Archive (Page 1 of 2)

Celebrity Chefs, Past and Present

There’ve always been celebri­ty chefs whose skill and cre­ativ­i­ty made them famous. But the pas­sage of time usu­al­ly means we know lit­tle more about them than their names. From ancient Greece and Rome there’s only one cook­book that sur­vives in full, that attrib­ut­ed to the Roman cook Apicius, which dates actu­al­ly from the end of the Roman Empire.

Does the Apple Fall Very Far from the Tree?

What is cook­ing? We are all born into cer­tain cul­tures. And the cul­ture is like a moth­er. We run away, we exper­i­ment. We are mod­ern peo­ple, we try and find new things, we want to find the best lob­ster, the best cray­fish. We want to cook it in amaz­ing ways with some­thing we’ve just for­aged from the forest. 

Southern Discomfort — Confronting Culinary Injustice and Promoting Culinary Reconciliation in the Old South

My job is to inte­grate the brands of exclu­sion cre­at­ing a world of south­ern American food, by rein­tro­duc­ing peo­ple to the African ances­tors of American cook­ing, and by exten­sion restor­ing respect and dig­ni­ty for what they gave.

On Guts

Why did we pick the the­me? It seems that when I’m with René or oth­er chefs, younger cooks come up to us and they always ask, How did you do it?” Or, Why did you become suc­cess­ful?” Besides it being a team effort, I think it all starts with the seed, a plant of an idea, you know, plant­i­ng an idea.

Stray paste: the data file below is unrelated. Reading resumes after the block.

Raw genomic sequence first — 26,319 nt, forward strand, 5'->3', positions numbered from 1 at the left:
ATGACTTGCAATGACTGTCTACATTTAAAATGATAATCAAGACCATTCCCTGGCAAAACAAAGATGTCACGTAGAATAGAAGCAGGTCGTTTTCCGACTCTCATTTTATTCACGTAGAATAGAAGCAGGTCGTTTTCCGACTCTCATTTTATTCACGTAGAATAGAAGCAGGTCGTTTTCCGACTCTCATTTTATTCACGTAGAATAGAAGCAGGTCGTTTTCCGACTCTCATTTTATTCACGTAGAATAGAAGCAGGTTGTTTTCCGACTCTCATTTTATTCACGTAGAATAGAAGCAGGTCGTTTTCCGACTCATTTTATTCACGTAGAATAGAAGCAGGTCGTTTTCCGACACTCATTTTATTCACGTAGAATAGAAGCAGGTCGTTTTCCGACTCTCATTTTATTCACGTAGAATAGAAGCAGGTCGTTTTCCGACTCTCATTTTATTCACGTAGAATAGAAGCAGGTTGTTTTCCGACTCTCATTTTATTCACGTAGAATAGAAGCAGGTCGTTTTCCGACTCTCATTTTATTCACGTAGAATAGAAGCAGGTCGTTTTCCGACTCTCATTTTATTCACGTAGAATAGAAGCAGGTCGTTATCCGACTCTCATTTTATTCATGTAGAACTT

What’s Cooking Designing?

I’m here today to talk to you about food and design. About what’s cook­ing in design, and what’s design­ing in food. But most of all I’m here to rec­om­mend to you nev­er to let design­ers decide what you will eat.

Chido Govera at MAD SYD / Tomorrow’s Meal

What comes to mind at the thought of tomorrow’s meal is that tomorrow’s meal has to be a key that unlocks the poten­tial of every­body. Young chil­dren who are going with­out food in Africa. Young wom­en who are suf­fer­ing in dif­fer­ent ways because of lack of food, because of lack of oppor­tu­ni­ty. Tomorrow’s meal has to be that key that unlocks that. Tomorrow’s meal has to be a dri­ver of socioe­co­nom­ic devel­op­ment. Tomorrow’s meal has to be a peace­mak­er that uni­fies us all.

David Chang & Jim Yong Kim: The Future of Food

I think we need to take a look at what we find to taste good. And I think a lot of peo­ple throw away food. As Juergen men­tioned, we throw away 1.3 bil­lion tons of food a year. That’s a third of the food that is pro­duced. Which is just prob­a­bly the eas­i­est way to reduc­ing hunger in the world. Being more resource­ful, much more fru­gal about it.

Food Production As a Key To Sustainable Development

When I learned to farm mush­rooms, I dis­cov­ered to grow mush­rooms you use agri­cul­tur­al waste that is avail­able to all the poor fam­i­lies in any any place we can say this is a strug­gling coun­try. As long as they prac­tice some form of agri­cul­ture, they will have this kind of waste mate­ri­al.

Empowerment Through Cooking

In 2004, after work­ing for more than ten years as a cook, I vis­it­ed a fave­la for the first time. I saw in cook­ing a way to train peo­ple, and so I offered a voca­tion­al train­ing pro­gram in a local insti­tu­tion.

The Role of Cooking in the Future of Food

We’re here today to start a new con­ver­sa­tion about the world of chefs and cooks, between the world of chefs and cooks, and you the del­e­gates and influ­encers and peo­ple here at the World Bank. The rea­son we’re here is to find ways to work togeth­er to build a food sys­tem that feeds every­one, every day, every­where.

Page 1 of 2

Powered by WordPress & Theme by Anders Norén